Professor Andy Fischer, PhD, of The Ohio State University Wexner Medical Center Neurological Institute is working to unlock the key to treating degenerative eye diseases. If successful, his work within the Department of Neuroscience could mean that some of the most pernicious human retinal diseases could become a thing of the past.
Although Dr. Fischer’s research is in the early stages, it could one day lead to healing degenerative diseases, including glaucoma, macular degeneration and retinitis pigmentosa, a group of disorders that involve breakdown and loss of cells in the retina. The Department of Defense (DOD) is interested in his work for its potential to treat eye injuries.
He is researching the development, regeneration and survival of cells in the retina. A significant focus of this work is retina regeneration, using neural stem cells derived from the support cells of the retina called the Müller glia. For the past 16 years, Dr. Fischer has been studying the retinas of different species, including zebra fish, chickens, mice and rhesus macaques.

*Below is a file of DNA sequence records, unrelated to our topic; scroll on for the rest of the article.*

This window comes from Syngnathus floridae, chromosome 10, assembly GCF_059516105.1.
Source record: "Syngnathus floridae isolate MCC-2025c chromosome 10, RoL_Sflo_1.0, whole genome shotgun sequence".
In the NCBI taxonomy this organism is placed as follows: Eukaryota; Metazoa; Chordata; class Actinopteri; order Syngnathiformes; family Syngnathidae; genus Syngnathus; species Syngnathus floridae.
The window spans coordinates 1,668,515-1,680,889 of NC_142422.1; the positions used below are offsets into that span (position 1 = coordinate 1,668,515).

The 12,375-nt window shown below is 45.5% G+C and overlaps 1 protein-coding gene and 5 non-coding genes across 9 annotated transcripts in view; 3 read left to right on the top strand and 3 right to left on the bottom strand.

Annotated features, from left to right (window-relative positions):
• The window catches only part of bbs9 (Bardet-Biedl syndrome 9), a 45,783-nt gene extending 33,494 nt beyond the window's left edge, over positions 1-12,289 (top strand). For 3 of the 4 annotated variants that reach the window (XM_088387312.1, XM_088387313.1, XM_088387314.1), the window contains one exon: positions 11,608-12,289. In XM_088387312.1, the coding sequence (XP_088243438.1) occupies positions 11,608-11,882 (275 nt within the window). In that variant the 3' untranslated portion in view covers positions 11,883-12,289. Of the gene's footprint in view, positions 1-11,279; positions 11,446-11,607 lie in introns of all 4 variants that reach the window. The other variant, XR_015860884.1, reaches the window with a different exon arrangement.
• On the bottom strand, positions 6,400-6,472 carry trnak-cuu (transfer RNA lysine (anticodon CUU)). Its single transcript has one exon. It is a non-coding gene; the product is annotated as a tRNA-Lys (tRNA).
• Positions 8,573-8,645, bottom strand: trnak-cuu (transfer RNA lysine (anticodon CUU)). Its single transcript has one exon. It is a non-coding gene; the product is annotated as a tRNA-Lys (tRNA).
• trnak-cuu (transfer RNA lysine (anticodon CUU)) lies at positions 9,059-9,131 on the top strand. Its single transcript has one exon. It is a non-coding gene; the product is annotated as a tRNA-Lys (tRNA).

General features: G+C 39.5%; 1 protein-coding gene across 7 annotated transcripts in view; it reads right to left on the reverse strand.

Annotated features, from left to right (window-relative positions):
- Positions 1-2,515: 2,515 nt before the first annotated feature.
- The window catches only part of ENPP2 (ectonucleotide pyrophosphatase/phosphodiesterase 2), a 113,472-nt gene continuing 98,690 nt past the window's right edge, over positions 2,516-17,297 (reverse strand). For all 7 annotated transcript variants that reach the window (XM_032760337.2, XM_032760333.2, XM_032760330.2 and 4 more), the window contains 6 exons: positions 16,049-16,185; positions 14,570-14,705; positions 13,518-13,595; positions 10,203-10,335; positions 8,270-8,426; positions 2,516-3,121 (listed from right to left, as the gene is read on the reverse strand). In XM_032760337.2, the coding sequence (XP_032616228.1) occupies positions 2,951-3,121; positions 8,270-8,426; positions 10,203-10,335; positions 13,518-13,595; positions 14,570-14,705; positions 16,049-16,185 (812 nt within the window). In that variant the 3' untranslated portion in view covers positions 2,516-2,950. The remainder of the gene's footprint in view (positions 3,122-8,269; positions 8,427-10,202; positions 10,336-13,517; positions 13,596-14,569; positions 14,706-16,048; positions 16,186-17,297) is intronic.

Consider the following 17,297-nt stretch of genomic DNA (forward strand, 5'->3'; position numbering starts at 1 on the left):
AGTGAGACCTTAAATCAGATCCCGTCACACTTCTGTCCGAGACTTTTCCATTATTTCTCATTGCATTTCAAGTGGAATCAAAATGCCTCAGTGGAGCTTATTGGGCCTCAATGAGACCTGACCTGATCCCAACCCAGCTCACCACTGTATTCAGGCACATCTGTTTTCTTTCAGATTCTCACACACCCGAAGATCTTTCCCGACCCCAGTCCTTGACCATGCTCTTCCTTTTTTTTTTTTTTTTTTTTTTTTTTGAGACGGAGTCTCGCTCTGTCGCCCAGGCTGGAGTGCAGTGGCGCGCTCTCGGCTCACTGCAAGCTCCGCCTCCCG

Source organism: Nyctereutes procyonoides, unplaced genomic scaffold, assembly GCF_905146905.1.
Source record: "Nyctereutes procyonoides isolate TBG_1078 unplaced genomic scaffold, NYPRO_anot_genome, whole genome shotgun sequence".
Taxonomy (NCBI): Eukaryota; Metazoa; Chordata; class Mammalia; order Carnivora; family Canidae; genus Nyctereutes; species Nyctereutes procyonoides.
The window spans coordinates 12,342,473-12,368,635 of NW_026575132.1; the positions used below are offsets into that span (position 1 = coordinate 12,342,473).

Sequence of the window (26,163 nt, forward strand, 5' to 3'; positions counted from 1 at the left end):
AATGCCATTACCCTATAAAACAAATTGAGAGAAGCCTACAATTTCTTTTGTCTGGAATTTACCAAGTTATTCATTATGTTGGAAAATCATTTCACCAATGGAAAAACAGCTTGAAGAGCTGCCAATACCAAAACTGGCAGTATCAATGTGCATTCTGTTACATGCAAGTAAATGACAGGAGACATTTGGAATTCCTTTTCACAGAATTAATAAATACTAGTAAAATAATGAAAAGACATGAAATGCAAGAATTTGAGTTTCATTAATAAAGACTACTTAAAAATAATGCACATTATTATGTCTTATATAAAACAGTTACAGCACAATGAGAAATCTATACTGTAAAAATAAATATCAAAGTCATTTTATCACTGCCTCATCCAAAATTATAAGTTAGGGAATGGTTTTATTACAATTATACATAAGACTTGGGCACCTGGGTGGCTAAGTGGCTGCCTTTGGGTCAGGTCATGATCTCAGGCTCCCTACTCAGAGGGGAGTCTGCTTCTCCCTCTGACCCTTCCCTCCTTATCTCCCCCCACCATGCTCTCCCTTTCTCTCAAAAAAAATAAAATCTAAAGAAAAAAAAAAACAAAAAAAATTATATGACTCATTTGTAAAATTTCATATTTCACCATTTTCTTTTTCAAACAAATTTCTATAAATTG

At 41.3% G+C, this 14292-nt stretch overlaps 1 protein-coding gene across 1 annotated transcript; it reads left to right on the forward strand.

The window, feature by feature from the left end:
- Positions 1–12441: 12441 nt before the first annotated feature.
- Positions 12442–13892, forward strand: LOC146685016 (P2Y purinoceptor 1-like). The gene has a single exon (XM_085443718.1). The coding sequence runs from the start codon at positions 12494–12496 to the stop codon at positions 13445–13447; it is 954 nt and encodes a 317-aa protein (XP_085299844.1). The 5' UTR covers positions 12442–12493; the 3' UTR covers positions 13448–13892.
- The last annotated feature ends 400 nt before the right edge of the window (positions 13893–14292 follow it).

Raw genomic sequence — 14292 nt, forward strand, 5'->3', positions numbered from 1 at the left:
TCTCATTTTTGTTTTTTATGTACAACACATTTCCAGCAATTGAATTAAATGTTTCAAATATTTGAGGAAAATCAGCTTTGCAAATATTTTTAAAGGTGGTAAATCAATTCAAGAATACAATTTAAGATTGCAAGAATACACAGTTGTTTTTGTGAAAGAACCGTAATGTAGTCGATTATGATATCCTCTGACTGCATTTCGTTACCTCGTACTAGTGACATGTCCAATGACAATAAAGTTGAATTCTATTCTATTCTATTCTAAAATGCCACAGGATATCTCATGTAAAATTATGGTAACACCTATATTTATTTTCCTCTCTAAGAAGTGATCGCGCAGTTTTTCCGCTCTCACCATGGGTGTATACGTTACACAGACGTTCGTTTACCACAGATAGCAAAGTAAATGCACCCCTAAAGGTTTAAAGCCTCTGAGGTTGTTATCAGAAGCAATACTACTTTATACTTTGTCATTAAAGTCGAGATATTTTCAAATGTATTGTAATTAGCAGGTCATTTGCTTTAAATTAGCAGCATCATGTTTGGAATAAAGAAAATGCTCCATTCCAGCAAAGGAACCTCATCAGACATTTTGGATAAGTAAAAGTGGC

Single cell RNA sequencing is currently being used to identify changes in expression among the thousands of genes within thousands of individual cells from injured and regenerated retinas. The long-term goal of the research is to understand how retinas regenerate in fish, and what restricts regeneration in chicks, mice and primates. Methods to reprogram Müller glia into neurogenic progenitor cells have the potential to be developed into therapies to treat degenerative retinal diseases of the human eye.
In related work, Fischer is working with Colleen Cebulla, MD, PhD, who was awarded a $1.9 million DOD grant in 2018 to study therapeutic treatments for retinal detachment. Her interdepartmental team is researching how to prevent cell death and scar tissue leading to vision loss.
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